After nearly 12 years of incredible scientific discoveries, the ESA/NASA Hubble Space Telescope orbiting Earth is about to have another service visit. The purpose is to upgrade Hubble system and to install newer and more powerful instruments that will astoundingly increase Hubble’s discovery capabilities and extend the longevity of the observatory. As a unique collaboration between the European Space Agency (ESA), and NASA, Hubble has had a phenomenal scientific impact. The unsurpassed sha 18.02.2002 | nachricht Read more

First view of a newborn millisecond pulsar?

Combining Hubble Space Telescope images with radio observations has revealed a highly unusual system consisting of a fast spinning pulsar and a bloated red companion star. The existence of the system is something of a mystery - the best explanation so far is that we have our first view of a millisecond pulsar just after it has been `spun up` by its red companion star. Although more than 90 specimens of the exotic species of fast-spinning `millisecond pulsars` are known today, no observation 14.02.2002 | nachricht Read more

Exploding star strafed Earth

A supernova may have caused mass extinction two million years ago. The explosion of a dying star could have ended much of marine life on Earth two million years ago. The supernova could have strafed the Earth’s atmosphere with cosmic rays, severely damaging the ozone layer and exposing living organisms to high levels of the Sun’s hazardous ultraviolet rays, US researchers propose 1 . This idea dates back to the 1950s, but now Narciso Benítez of Johns Hopkins 12.02.2002 | nachricht Read more

A voyage from space to sea with Envisat

Envisat, whose launch is scheduled end of February 2002, will tirelessly sweep the Earth`s surface and atmosphere, using a suite of ten different scientific instruments. Over a 35-day cycle, the satellite`s orbit will cover the entire planet, and then start all over again. Two thirds of the time it will be over water. Because of the sheer size of the oceanic currents, the complexity of thermal exchanges, and ocean-atmosphere coupling, the ocean is a crucial factor in explaining the w 11.02.2002 | nachricht Read more

Event horizon dawns on desktop

Miniature physics phenomena could show hidden shades of space. An event horizon is dawning in laboratories. Using frozen light, physicists hope to mimic this peculiar cosmic phenomenon and glimpse something like the belches of a black hole. At the event horizon - the rim of a voracious black hole - dimensions as we know them disappear. To an observer on a spaceship, light and time appear to stand still. A floating spaceman would seem to slow and stop. "It’s very d 24.01.2002 | nachricht Read more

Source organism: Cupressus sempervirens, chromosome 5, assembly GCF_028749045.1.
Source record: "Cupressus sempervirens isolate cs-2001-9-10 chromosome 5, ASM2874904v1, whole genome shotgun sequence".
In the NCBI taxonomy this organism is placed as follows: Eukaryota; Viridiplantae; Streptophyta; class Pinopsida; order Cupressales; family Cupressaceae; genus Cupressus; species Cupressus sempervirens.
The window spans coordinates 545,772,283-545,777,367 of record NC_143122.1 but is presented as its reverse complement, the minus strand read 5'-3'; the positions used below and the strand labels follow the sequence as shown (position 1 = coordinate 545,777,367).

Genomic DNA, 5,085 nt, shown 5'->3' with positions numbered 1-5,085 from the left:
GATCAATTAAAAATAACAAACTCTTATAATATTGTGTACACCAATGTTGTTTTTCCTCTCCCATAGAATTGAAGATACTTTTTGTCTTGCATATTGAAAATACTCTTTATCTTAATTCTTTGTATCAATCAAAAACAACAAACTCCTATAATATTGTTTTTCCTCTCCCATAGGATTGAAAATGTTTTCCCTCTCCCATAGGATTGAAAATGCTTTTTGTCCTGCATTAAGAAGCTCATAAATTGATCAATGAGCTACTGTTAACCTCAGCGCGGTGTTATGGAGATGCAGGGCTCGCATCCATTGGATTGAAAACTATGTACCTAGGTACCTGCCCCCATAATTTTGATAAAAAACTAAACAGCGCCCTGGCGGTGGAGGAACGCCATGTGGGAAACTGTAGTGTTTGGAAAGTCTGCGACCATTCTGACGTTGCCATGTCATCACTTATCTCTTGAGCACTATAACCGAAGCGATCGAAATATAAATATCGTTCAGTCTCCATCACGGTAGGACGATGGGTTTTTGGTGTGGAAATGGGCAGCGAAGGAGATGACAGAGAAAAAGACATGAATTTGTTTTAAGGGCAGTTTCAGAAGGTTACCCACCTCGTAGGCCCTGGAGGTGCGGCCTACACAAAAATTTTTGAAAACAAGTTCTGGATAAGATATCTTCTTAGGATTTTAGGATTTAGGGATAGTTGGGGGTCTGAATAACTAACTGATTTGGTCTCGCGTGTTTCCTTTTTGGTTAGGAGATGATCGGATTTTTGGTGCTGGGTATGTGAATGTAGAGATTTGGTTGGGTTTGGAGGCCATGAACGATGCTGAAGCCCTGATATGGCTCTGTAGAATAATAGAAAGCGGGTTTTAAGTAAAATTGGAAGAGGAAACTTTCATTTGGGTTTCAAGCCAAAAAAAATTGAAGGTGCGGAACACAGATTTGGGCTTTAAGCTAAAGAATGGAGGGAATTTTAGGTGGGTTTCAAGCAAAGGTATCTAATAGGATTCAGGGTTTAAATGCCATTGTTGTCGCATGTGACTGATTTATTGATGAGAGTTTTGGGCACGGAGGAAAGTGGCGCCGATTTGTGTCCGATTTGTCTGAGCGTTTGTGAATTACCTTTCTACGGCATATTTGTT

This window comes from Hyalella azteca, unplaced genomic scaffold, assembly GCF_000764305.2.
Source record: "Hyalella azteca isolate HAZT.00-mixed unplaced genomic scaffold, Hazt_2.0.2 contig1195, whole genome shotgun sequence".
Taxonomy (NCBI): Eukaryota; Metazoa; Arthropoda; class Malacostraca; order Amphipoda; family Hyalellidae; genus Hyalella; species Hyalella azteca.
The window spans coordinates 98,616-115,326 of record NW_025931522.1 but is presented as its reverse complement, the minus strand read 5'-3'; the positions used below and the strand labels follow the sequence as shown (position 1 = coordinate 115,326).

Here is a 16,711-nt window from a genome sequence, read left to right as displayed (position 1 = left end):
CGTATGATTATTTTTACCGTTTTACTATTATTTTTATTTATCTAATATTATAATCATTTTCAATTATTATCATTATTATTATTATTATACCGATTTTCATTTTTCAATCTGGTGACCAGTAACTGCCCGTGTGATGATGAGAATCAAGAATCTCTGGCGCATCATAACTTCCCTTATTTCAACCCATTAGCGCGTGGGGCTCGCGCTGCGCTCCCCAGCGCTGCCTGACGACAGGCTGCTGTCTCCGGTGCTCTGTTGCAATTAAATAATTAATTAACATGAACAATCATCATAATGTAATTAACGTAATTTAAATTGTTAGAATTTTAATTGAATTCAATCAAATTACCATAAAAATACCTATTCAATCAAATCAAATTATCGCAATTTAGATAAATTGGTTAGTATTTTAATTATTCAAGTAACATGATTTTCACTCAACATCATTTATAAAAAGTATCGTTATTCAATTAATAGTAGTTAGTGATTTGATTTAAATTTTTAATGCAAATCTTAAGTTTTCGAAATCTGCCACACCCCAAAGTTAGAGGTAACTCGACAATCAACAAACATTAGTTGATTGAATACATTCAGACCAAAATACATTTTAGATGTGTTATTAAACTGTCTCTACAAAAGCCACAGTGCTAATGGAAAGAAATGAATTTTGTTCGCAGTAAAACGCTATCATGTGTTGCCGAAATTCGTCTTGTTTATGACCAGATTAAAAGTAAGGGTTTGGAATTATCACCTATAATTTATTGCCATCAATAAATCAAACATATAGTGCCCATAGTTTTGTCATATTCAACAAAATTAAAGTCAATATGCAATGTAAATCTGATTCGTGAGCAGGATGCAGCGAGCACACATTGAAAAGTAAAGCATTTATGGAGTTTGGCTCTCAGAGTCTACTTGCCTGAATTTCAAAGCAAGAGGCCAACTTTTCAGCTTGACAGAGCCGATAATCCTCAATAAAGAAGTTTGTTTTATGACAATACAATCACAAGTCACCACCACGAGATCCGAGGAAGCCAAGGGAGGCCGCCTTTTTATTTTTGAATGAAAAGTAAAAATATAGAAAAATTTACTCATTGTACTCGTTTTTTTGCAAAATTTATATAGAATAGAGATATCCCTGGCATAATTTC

Gravity leaps into quantum world

Researchers finally measure the subtle quantum effects of fourth fundamental force. Far from falling smoothly, objects moving under gravity do so in lurching, quantum leaps, a French experiment has revealed 1 . The finding confirms that gravity, like the Universe’s three other fundamental forces, can have a quantum effect. Particles, such as electrons confined to their orbital shells around the nucleus of an atom, are restricted by the rules of quantum mechan 17.01.2002 | nachricht Read more
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Die letzten 5 Focus-News des innovations-reports im Überblick:

Im Focus: A “cosmic snake” reveals the structure of remote galaxies

The formation of stars in distant galaxies is still largely unexplored. For the first time, astron-omers at the University of Geneva have now been able to closely observe a star system six billion light-years away. In doing so, they are confirming earlier simulations made by the University of Zurich. One special effect is made possible by the multiple reflections of images that run through the cosmos like a snake.

Today, astronomers have a pretty accurate idea of how stars were formed in the recent cosmic past. But do these laws also apply to older galaxies? For around a...

Im Focus: Visual intelligence is not the same as IQ

Just because someone is smart and well-motivated doesn't mean he or she can learn the visual skills needed to excel at tasks like matching fingerprints, interpreting medical X-rays, keeping track of aircraft on radar displays or forensic face matching.

That is the implication of a new study which shows for the first time that there is a broad range of differences in people's visual ability and that these...

Im Focus: Novel Nano-CT device creates high-resolution 3D-X-rays of tiny velvet worm legs

Computer Tomography (CT) is a standard procedure in hospitals, but so far, the technology has not been suitable for imaging extremely small objects. In PNAS, a team from the Technical University of Munich (TUM) describes a Nano-CT device that creates three-dimensional x-ray images at resolutions up to 100 nanometers. The first test application: Together with colleagues from the University of Kassel and Helmholtz-Zentrum Geesthacht the researchers analyzed the locomotory system of a velvet worm.

During a CT analysis, the object under investigation is x-rayed and a detector measures the respective amount of radiation absorbed from various angles....

Im Focus: Researchers Develop Data Bus for Quantum Computer

The quantum world is fragile; error correction codes are needed to protect the information stored in a quantum object from the deteriorating effects of noise. Quantum physicists in Innsbruck have developed a protocol to pass quantum information between differently encoded building blocks of a future quantum computer, such as processors and memories. Scientists may use this protocol in the future to build a data bus for quantum computers. The researchers have published their work in the journal Nature Communications.

Future quantum computers will be able to solve problems where conventional computers fail today. We are still far away from any large-scale implementation,...

Im Focus: Wrinkles give heat a jolt in pillared graphene

Rice University researchers test 3-D carbon nanostructures' thermal transport abilities

Pillared graphene would transfer heat better if the theoretical material had a few asymmetric junctions that caused wrinkles, according to Rice University...

All Focus news of the innovation-report >>>